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Outlook client out-muscles Outlook Web Access

The Outlook client is more capable compared to Outlook Web Access. This tip tells you why and how you can encourage users to work with the Outlook client.

The common adage, "what you don't know can't hurt you," isn't necessarily true for your users when it comes to Outlook Web Access (OWA).

Although I would revise the adage to, "what you don't know about Outlook Web Access can't help you." This is the case if you have some of your internal users, those on the inside of your corporate firewall, who are using OWA for their access to the Exchange server.

Some users simply prefer to have a browser open on their desktop to access their e-mail; they think that it's easier to deal with a browser window than it is to deal with the full Outlook client.

The truth is that the Outlook client can do quite a bit more than Outlook Web Access. Microsoft publishes a table that compares the capabilities of the two, and it's clear that there are many features that you might not want your users to do without, or that your users might really want if they knew they existed. For many, just the spell checker for the Outlook client might be enough to swing the deal.

The availability of more capabilities (recalling messages, for example, or sending messages from the address book) might mean that you have fewer help-desk calls than you would if you were letting users employ OWA from inside your corporate network. And if you want to use Kerberos authentication and certificate management in your e-mail setup, you'll need to have your users working with the Outlook client, not OWA.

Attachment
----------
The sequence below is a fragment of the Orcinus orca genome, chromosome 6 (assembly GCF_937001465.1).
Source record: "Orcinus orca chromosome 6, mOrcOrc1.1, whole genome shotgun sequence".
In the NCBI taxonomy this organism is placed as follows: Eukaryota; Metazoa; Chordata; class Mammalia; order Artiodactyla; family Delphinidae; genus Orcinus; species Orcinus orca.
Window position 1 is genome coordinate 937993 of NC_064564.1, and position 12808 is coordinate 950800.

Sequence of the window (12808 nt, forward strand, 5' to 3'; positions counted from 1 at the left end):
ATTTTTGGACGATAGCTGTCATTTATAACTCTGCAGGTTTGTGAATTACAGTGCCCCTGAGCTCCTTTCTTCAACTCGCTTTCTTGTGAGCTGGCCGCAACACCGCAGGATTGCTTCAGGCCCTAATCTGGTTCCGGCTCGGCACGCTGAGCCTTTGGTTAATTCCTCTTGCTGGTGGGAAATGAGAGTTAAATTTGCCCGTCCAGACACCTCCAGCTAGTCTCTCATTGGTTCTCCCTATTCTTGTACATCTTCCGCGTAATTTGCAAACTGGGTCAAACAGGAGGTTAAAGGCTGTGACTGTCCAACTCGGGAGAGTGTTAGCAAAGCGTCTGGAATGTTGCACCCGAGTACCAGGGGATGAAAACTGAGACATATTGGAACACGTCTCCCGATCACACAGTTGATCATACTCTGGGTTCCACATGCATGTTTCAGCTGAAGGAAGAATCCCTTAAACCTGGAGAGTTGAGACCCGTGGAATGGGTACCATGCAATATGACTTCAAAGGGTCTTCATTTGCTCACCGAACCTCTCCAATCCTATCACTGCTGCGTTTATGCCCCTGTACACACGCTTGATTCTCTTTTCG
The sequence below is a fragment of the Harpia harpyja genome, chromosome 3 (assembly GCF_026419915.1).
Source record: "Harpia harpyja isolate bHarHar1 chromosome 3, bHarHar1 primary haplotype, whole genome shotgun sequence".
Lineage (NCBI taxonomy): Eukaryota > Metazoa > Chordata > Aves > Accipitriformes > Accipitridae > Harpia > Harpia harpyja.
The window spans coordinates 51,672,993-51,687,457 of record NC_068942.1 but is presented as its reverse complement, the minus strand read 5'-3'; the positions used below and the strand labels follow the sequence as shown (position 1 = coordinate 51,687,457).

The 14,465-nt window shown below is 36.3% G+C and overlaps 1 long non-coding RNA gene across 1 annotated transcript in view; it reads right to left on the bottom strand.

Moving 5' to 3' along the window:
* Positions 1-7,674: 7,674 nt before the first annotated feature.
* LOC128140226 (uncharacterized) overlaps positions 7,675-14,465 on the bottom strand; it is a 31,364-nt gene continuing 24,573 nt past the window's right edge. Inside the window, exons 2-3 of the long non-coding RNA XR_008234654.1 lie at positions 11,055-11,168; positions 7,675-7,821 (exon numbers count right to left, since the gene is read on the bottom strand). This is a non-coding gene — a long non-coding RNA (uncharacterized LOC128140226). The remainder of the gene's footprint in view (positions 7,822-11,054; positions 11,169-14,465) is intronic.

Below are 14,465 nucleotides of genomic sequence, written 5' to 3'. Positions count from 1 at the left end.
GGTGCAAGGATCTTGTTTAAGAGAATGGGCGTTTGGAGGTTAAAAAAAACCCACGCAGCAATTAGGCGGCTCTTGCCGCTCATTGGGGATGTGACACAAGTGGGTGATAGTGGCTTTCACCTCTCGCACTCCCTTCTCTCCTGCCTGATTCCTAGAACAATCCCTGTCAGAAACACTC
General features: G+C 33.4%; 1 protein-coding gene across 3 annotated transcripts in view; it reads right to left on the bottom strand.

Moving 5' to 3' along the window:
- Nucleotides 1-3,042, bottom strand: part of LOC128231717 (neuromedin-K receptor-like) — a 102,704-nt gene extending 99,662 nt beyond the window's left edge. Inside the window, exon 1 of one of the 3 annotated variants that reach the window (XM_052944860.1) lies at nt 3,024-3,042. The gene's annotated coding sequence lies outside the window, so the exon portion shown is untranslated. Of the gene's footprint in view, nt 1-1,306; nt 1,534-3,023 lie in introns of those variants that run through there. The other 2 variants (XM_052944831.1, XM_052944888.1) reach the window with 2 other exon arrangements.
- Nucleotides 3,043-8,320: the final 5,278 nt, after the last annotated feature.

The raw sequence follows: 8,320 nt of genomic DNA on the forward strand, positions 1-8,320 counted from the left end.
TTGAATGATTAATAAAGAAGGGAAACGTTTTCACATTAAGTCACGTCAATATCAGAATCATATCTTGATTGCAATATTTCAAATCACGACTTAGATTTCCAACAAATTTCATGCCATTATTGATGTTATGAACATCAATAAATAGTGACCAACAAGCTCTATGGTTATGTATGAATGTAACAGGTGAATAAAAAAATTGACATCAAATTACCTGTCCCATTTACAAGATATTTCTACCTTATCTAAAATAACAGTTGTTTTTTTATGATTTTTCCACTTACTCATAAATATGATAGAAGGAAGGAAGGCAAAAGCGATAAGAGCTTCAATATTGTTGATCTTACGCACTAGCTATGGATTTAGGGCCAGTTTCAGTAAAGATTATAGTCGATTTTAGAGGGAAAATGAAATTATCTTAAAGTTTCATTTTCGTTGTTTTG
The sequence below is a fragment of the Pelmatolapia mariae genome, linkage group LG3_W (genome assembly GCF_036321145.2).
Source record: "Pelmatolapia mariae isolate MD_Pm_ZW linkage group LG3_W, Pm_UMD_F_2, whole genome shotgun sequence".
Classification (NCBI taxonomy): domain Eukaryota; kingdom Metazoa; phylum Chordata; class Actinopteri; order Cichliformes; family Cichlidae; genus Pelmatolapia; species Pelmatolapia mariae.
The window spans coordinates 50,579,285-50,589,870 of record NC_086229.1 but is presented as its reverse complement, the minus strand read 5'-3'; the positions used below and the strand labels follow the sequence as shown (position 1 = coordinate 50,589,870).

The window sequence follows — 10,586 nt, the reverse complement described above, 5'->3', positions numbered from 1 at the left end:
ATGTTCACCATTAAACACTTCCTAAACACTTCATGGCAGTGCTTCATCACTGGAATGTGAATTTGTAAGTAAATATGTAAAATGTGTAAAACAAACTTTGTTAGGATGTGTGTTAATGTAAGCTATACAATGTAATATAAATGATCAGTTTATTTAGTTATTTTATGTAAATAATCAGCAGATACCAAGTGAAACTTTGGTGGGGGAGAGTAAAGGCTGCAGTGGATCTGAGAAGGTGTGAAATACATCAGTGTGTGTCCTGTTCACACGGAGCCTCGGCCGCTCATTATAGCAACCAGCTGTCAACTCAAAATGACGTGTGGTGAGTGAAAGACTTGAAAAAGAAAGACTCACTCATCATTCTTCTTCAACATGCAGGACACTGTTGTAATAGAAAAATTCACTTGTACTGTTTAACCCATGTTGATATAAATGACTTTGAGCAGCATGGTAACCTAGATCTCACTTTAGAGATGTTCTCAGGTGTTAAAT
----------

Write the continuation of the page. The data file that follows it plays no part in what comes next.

You can force this behavior if you want, and it's pretty easy to do. On the Exchange server, go to Users and Computers and open the Properties tab of the user in question. Then clear the settings for HTTP and NNTP on the Exchange features tab. Now OWA will be disabled for those users, and everyone will happily be using the Outlook client.

Microsoft's Exchange 2003 Client Access Guide offers more information about allowing and stopping access to the Exchange server.


David Gabel has been testing and writing about computers for more than 25 years.

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